Nest of Tens

Nest of Tens

a shortfilm by Miranda July

(director of "me and you and everyone we know" winner of camera d´or International Film Festival Cannes 2005)

Nest of Tens is comprised of four alternating stories which reveal mundane yet personal methods of control. These systems are derived from intuitive sources. Children and a developmentally disabled adult operate control panels made out of paper, lists, monsters and their own bodies.

27:30 min, English, DVD - R, 4:3 pal, Region Code: All, Raum für Projektion # 2


Nest of Tens is full of strange substitutions, where the expected is replaced by something surprising, yet rich with emotional resonance. This is the quality that has often left July's audiences feeling as though she has seen into their most personal fears and dreams." - The Oregonian

This 27-minute video is her most ambitious to date. It weaves together four scenarios, which include the machinations of a sexually dysfunctional family, a developmentally disabled performance artist lecturing an audience on phobias, and a young boy´s surreal experimentation on a naked infant. The latter provides one of the more startling sequences: the boy places the infant on her back on the living room table, and, using cotton balls, Q-Tips, liquid soap, and bubble gum, performs, for lack of better words, a cleansing ritual. Cut to a bedroom interior. The baby is now lying on a bed. The boy scribbles a series of ones and zeros on a piece of paper. It resembles binary code. He tears the paper in half and affixes the pieces to the arms of the chair he sits in. His fingers punch away at the numbers as if they were the controls of a video game. His face turns sinister as heavy metal guitar riffs flood the soundtrack. The infant twitches in distress. After watching that, and the other three sequences in which seemingly everyday people go about acting completely normal while demonstrating distinct abnormality, one gets the sense that these things go on all the time. Patterns of behavior are systems, July would call them arbitrary, but upon closer examination that same arbitrariness opens up worlds of possibility. That´s where artistic freedom comes from. - Chris Chang in film comment magazine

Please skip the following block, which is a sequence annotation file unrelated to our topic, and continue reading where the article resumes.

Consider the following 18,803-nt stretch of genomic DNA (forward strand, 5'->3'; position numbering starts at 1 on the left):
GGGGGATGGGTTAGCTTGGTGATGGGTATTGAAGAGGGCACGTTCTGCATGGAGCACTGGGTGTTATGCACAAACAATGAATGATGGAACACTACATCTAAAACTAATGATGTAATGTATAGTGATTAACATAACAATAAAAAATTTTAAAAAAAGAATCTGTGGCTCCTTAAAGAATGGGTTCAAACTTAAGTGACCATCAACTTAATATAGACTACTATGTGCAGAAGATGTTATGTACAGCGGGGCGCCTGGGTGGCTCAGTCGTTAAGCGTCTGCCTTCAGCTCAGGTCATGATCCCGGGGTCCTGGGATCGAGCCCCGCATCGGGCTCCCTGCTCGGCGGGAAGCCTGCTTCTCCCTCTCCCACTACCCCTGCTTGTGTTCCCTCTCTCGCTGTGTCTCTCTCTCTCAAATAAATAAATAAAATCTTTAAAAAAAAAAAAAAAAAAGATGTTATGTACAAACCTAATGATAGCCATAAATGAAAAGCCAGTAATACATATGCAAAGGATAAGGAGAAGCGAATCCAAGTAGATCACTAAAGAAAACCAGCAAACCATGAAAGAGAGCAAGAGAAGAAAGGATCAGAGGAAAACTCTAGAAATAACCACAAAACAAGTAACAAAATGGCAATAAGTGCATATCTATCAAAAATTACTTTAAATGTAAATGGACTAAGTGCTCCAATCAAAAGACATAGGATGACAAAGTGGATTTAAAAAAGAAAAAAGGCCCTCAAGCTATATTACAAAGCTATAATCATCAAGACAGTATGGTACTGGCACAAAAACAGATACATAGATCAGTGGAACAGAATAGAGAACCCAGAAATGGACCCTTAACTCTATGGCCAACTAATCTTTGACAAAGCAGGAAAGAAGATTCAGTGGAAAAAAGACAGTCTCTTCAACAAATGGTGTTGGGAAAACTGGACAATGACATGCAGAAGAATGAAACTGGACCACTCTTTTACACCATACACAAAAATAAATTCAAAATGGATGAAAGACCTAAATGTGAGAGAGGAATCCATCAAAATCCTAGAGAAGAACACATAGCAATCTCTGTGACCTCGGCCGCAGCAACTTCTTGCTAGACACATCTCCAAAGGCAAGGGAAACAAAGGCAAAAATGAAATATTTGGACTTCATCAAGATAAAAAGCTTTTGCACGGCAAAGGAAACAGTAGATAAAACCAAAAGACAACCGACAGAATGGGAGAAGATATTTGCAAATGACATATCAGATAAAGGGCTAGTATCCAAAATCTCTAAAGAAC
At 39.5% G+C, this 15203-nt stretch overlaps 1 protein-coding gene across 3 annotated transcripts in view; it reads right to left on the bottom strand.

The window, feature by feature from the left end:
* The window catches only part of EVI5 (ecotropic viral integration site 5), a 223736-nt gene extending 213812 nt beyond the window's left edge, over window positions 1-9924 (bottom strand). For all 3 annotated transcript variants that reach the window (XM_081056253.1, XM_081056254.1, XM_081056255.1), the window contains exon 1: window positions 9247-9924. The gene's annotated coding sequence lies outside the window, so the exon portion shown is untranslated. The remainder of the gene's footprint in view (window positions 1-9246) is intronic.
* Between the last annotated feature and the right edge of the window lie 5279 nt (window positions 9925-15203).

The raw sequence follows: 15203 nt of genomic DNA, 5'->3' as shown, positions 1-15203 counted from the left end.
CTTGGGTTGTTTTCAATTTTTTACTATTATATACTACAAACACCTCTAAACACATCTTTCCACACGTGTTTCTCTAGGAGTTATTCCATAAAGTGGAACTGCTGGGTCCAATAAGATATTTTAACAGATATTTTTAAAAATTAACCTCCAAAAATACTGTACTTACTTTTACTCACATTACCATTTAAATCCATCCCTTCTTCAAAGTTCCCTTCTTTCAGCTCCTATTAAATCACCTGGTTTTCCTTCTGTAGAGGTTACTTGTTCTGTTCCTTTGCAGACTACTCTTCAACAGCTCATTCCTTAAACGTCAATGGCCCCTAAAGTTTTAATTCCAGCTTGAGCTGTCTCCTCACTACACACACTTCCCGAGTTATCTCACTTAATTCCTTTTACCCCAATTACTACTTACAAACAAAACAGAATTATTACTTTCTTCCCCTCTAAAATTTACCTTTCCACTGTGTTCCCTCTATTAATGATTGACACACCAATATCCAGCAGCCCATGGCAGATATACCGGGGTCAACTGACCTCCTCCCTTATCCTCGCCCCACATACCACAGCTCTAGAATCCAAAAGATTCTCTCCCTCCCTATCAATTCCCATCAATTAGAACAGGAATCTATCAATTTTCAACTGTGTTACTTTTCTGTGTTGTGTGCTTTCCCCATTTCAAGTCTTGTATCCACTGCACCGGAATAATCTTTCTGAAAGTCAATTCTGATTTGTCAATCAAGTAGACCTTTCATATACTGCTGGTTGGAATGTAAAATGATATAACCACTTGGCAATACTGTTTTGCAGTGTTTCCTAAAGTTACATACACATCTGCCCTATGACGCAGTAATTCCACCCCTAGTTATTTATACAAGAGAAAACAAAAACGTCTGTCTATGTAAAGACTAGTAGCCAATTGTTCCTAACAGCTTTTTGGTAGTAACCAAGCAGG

When we first saw Nest of Tens at a shortfilm festival we were not really sure what the film was all about. At the same time we were very enthusiastic about it. We felt like watching it again and organized a screening at "Raum für Projektion". Since then we watched Nest of Tens many times - something a DVD is perfect for. Now we have a better notion why we feel it is the best shortfilm ever made - Graw Boeckler

Miranda July Site of Miranda July

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